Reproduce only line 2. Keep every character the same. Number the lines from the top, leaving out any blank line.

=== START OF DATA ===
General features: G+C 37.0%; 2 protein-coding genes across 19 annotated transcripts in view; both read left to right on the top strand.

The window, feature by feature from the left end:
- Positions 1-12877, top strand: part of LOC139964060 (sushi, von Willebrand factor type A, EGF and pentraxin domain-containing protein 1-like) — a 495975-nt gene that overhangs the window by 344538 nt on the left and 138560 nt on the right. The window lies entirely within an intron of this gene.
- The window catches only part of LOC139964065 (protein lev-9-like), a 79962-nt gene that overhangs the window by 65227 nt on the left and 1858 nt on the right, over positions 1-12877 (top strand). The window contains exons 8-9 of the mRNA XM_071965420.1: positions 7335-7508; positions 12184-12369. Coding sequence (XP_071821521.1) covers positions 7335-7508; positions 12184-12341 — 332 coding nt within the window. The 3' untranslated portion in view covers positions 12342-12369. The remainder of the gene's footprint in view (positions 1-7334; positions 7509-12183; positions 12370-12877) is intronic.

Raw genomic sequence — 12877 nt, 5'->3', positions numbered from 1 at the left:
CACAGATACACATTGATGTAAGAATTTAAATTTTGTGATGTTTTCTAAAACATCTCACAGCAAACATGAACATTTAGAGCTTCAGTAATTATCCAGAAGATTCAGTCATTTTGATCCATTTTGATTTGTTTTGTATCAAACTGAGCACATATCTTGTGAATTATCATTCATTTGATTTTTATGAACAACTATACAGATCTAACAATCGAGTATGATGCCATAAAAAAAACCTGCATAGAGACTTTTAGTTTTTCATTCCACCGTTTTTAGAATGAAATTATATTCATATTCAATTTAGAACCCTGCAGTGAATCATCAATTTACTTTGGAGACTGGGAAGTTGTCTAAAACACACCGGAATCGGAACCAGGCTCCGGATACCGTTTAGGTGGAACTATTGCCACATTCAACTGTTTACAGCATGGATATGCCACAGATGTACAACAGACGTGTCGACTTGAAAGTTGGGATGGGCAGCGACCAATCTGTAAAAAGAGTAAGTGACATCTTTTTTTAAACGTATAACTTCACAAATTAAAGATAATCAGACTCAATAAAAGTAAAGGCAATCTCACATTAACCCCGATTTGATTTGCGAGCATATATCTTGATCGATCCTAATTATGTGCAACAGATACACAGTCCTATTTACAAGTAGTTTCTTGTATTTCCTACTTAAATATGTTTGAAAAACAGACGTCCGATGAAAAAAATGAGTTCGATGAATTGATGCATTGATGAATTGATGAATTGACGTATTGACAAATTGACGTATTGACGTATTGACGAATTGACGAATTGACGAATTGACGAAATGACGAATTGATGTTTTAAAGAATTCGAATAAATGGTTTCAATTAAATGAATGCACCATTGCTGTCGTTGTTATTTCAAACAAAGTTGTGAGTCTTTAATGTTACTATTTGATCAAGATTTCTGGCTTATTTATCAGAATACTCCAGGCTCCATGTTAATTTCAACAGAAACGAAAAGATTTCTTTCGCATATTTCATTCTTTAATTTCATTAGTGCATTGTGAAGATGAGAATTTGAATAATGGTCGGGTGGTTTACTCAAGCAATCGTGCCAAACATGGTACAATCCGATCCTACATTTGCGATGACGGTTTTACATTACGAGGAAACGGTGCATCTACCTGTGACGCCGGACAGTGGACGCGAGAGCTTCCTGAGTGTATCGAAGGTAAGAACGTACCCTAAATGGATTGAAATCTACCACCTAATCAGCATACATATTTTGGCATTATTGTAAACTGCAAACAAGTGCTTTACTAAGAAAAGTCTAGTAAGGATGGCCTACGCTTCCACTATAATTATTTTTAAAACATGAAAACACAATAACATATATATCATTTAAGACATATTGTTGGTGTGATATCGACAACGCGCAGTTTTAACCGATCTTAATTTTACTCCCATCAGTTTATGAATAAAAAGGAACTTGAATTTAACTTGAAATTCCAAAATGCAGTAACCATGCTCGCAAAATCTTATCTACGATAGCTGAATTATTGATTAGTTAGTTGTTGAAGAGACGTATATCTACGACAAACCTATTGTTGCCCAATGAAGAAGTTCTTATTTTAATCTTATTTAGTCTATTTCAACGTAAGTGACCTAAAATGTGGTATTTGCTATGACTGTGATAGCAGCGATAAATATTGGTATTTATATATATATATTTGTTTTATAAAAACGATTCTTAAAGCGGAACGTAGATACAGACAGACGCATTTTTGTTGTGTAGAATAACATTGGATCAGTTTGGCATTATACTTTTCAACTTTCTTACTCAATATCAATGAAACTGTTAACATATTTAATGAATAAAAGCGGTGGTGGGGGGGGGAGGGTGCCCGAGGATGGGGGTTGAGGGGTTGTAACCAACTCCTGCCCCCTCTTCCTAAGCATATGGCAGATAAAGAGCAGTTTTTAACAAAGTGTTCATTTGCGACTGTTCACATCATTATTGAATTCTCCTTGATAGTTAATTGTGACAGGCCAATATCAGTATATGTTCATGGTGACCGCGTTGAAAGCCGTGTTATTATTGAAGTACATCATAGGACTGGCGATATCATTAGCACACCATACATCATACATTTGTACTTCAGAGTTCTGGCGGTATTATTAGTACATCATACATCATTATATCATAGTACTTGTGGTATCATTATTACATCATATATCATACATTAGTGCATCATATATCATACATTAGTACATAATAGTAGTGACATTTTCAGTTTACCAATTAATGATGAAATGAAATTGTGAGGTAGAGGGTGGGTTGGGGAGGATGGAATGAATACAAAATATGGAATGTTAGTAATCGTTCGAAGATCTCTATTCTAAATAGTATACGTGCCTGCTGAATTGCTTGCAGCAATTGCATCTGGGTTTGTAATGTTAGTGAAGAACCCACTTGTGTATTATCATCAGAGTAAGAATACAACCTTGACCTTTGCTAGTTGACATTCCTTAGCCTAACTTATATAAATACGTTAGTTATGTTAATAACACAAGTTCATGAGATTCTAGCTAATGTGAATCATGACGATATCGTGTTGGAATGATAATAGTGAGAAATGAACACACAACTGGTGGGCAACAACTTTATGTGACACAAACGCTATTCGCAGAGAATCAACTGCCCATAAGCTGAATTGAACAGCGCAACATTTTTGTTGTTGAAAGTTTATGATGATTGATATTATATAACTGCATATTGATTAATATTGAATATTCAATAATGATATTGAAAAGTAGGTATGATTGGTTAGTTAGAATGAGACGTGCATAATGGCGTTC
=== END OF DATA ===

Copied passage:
The window, feature by feature from the left end: